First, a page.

The Paracoccidioides genus includes two species of thermally dimorphic fungi that cause paracoccidioidomycosis, a neglected health-threatening human systemic mycosis endemic to Latin America. To examine the genome evolution and the diversity of Paracoccidioides spp., we conducted whole-genome sequencing of 31 isolates representing the phylogenetic, geographic, and ecological breadth of the genus. These samples included clinical, environmental and laboratory reference strains of the S1, PS2, PS3, and PS4 lineages of P. brasiliensis and also isolates of Paracoccidioides lutzii species. We completed the first annotated genome assemblies for the PS3 and PS4 lineages and found that gene order was highly conserved across the major lineages, with only a few chromosomal rearrangements. Comparing whole-genome assemblies of the major lineages with single-nucleotide polymorphisms (SNPs) predicted from the remaining 26 isolates, we identified a deep split of the S1 lineage into two clades we named S1a and S1b. We found evidence for greater genetic exchange between the S1b lineage and all other lineages; this may reflect the broad geographic range of S1b, which is often sympatric with the remaining, largely geographically isolated lineages. In addition, we found evidence of positive selection for the GP43 and PGA1 antigen genes and genes coding for other secreted proteins and proteases and lineage-specific loss-of-function mutations in cell wall and protease genes; these together may contribute to virulence and host immune response variation among natural isolates of Paracoccidioides spp. These insights into the recent evolutionary events highlight important differences between the lineages that could impact the distribution, pathogenicity, and ecology of Paracoccidioides.
IMPORTANCE Characterization of genetic differences between lineages of the dimorphic human-pathogenic fungus Paracoccidioides can identify changes linked to important phenotypes and guide the development of new diagnostics and treatments. In this article, we compared genomes of 31 diverse isolates representing the major lineages of Paracoccidioides spp. and completed the first annotated genome sequences for the PS3 and PS4 lineages. We analyzed the population structure and characterized the genetic diversity among the lineages of Paracoccidioides, including a deep split of S1 into two lineages (S1a and S1b), and differentiated S1b, associated with most clinical cases, as the more highly recombining and diverse lineage. In addition, we found patterns of positive selection in surface proteins and secreted enzymes among the lineages, suggesting diversifying mechanisms of pathogenicity and adaptation across this species complex. These genetic differences suggest associations with the geographic range, pathogenicity, and ecological niches of Paracoccidioides lineages.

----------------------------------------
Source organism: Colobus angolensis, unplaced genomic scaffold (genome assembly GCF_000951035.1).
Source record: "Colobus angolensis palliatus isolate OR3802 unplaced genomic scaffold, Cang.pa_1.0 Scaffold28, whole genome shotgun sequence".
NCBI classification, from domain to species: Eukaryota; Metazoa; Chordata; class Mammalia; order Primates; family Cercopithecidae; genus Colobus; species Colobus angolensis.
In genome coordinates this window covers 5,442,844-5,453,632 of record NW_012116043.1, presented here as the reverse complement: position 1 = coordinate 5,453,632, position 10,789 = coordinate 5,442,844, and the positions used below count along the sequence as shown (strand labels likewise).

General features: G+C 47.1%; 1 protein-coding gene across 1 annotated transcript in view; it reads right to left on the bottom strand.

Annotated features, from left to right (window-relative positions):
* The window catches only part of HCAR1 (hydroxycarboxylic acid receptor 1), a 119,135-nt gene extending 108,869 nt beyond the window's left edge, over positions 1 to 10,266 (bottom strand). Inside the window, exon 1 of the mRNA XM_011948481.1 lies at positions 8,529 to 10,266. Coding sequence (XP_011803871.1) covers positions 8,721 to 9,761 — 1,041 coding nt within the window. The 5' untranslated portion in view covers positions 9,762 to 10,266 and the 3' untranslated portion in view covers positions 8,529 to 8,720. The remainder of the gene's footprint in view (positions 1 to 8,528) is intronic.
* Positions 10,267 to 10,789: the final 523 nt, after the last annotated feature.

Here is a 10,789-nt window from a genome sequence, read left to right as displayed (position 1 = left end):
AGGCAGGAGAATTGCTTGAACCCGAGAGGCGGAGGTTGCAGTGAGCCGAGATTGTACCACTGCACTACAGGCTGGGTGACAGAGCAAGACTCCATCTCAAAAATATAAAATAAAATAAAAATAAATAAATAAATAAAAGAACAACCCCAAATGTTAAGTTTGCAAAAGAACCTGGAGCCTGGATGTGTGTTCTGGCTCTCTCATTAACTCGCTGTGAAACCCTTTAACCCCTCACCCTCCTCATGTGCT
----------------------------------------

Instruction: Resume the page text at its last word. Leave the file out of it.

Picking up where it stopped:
Paracoccidioides spp. are the cause of paracoccidioidomycosis (PCM), a systemic mycosis that mainly affects people in Latin America. In this region where PCM is endemic, PCM has an estimated incidence of 1 to 3 cases per 100,000 inhabitants (1, 2). The vast majority of PCM cases (roughly 80%) occur in Brazil, while Colombia and Venezuela have the next highest numbers of infections (3). Paracoccidioides is a thermally dimorphic fungus closely related to Histoplasma and Blastomyces, which cause similar infections worldwide or predominantly in regions of North America, respectively.
Multilocus sequencing studies elucidated species boundaries within the Paracoccidioides genus and supported the existence of two distinct species, P. brasiliensis and P. lutzii (4). P. lutzii is a single monophyletic and recombining population found to date in central, southwest, and north Brazil and Ecuador (4). P. brasiliensis is monophyletic and is comprised of distinct lineages classified as S1, PS2, PS3, and PS4 (4–6). The S1 lineage is associated with the majority of PCM cases and is widely distributed in South America (4–6). PS2 has been identified to date only in Brazil and Venezuela, whereas PS3 is mainly found in regions of endemicity in Colombia (4, 5). Recently, a novel lineage, PS4, was described from a region of Venezuela (6). Evidence of recombination was noted for P. brasiliensis S1 and P. lutzii, but not other lineages, based on a small number of genomic loci (4, 5).
Isolates from each of these phylogenetic lineages of Paracoccidioides can infect humans; however, different lineages can vary in virulence and culture adaptation and can induce different immune responses by the host (7, 8). One feature that is correlated with the differential rates of infection is variation in the number of infective conidia. For example, isolates from S1 produce many more conidia than PS2 isolates, which could be related to the disproportional 9:1 rate of S1 to PS2 infection in both human and armadillo isolates (8). In addition to interspecific variation between lineages and between species, Paracoccidioides isolates have been shown to contain extensive intraspecific genetic variability between strains of the same lineage (9–11).
To enable genome-based studies of this medically important fungus, isolates of P. brasiliensis S1 and PS2 and P. lutzii were previously sequenced and compared to related dimorphic and nondimorphic fungi (12). Notably, Paracoccidioides and related dimorphic pathogens have a reduced number of genes involved in carbohydrate metabolism, protein metabolism, and synthesis of secondary metabolites (12), an observation that allows new insights into the differences between these related fungi and their physiological potential for pathogenicity. Recently, the genome assemblies and gene annotations of those reference strains were improved using Illumina resequencing, increasing the overall accuracy of assembly bases and gene structures (13). These improved reference genomes of Paracoccidioides spp. provide an opportunity to map the population structure and examine variation with finer resolution.